So the Cathedral are very interested in helping, the Museum of Cider, the City Council, so hopefully, fingers crossed, I’d like to make it an annual event in much the same way as the Bulmers festival used to be. People could come across from the whole of Britain and hopefully the wider cider community could come to Hereford, which I consider to be the home of cider. Some other people would disagree, but that’s my view!

CR: I think that’s a really good point, because we’re sitting in the county that makes more cider than anywhere else in the world and also arguably contains people who cider drinkers around the world would put into the top ten cideries that there are, and yet I think it would be possible for someone who wasn’t aware of cider to visit Hereford or Herefordshire and not to realise. It’s almost the equivalent of if the city of Bordeaux didn’t advertise there was a wine region there or celebrate it much. Are you hopeful that H’applefest will change that?

Paul: Yeah and we’ve got an issue locally as well where the likes of Oliver’s Cider and Little Pomona do struggle to sell their wares to the local community, because the people of Hereford consider – quite rightly, because that’s what they’ve grown up with – they’re drinking a local product with Strongbow and Bulmers products and Westons. Because they are – the great majority of the apples are still grown in the county, so they’re quite happy drinking the more commercial ciders rather than branching out and trying a lot of the craft ciders or the different styles of ciders. The dry ciders, certainly, that Little Pomona make and the dry perries, the funkiness that you get from the Ross ciders, some of the stuff that Tom does is truly amazing – different barrel-ageing. And the people of Hereford often don’t appreciate that themselves, so it’s not only selling it to the local community but, as you said, making people realise how important Herefordshire is. More cider fruit orchards in the county than anywhere else in the country, because obviously a lot of the cideries the other side of the country, towards Kent and Suffolk, are using different types of fruit – culinary fruit or dessert fruit – in a lot of their ciders. So Hereford is the home of the bittersweets to make those truly ‘cidery’ ciders.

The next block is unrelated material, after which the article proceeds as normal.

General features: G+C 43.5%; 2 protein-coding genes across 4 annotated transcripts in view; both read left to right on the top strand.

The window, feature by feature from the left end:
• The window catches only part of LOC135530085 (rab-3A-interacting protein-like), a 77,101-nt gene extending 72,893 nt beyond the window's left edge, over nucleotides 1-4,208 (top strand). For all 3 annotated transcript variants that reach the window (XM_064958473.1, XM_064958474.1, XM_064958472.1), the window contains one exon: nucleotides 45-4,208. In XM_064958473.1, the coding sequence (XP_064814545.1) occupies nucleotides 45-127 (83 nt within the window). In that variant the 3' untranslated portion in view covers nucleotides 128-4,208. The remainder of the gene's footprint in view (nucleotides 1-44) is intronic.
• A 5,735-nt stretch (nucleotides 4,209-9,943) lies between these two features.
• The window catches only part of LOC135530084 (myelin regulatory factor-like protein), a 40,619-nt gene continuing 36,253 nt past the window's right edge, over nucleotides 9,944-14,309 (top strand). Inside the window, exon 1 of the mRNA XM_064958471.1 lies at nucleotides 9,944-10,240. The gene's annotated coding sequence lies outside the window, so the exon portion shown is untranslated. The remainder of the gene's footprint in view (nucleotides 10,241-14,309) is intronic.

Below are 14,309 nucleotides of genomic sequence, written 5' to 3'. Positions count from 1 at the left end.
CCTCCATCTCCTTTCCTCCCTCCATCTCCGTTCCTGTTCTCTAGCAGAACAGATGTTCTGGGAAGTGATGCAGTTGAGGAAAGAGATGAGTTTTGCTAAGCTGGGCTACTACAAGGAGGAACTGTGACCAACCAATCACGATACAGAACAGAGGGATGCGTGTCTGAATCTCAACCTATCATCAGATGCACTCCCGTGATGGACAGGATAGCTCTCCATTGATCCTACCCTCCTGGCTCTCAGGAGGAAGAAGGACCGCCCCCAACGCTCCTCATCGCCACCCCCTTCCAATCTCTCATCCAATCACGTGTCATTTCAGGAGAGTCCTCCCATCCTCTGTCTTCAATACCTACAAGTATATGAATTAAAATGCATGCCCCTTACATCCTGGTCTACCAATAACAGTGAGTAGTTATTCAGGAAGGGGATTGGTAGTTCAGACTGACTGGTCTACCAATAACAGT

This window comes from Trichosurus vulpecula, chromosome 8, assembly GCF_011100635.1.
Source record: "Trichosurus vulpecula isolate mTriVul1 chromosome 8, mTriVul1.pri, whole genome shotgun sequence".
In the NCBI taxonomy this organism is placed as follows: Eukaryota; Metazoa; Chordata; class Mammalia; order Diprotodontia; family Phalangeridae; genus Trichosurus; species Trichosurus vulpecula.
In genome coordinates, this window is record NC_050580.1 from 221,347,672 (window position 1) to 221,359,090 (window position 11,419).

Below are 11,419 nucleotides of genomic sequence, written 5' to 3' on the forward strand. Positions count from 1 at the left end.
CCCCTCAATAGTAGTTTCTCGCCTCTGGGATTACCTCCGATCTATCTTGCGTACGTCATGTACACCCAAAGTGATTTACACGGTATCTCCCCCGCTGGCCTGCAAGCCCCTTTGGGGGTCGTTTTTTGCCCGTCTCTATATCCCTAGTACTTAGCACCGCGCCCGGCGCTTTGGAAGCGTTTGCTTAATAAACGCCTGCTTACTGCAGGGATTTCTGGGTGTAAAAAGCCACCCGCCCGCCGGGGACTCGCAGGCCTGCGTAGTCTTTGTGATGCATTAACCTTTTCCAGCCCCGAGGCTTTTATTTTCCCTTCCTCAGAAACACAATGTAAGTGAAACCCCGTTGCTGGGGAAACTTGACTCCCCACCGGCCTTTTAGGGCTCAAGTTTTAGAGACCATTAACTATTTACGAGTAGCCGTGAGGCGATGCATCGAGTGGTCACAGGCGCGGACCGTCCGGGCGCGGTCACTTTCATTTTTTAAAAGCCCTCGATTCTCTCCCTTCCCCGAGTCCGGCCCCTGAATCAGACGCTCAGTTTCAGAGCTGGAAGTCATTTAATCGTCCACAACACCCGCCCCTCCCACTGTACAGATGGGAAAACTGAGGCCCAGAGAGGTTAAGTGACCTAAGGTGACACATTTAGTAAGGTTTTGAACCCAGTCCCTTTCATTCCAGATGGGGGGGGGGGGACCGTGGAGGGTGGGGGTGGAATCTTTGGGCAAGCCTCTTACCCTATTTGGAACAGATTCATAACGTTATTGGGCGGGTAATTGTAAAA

CR: As much as we’ve just said that things might slip under peoples’ noses, in this very room in which we’re sitting there are all these references to Herefordshire’s apple heritage. Can you tell me a bit about some of the references around us, and where people visiting Herefordshire should go to learn more about the county’s apple and cider heritage.

Paul: The obvious one would be the Museum of Cider. We’ve got Elizabeth Pimblett with us today, who’s the Director of the Cider Museum. It’s on the site of one of the former Bulmers factories; just across the road from the current Bulmers factory. And you can go into the basement there and see where the champagne method ciders were made in the vast underground caverns basically! So that’s definitely number one to go to.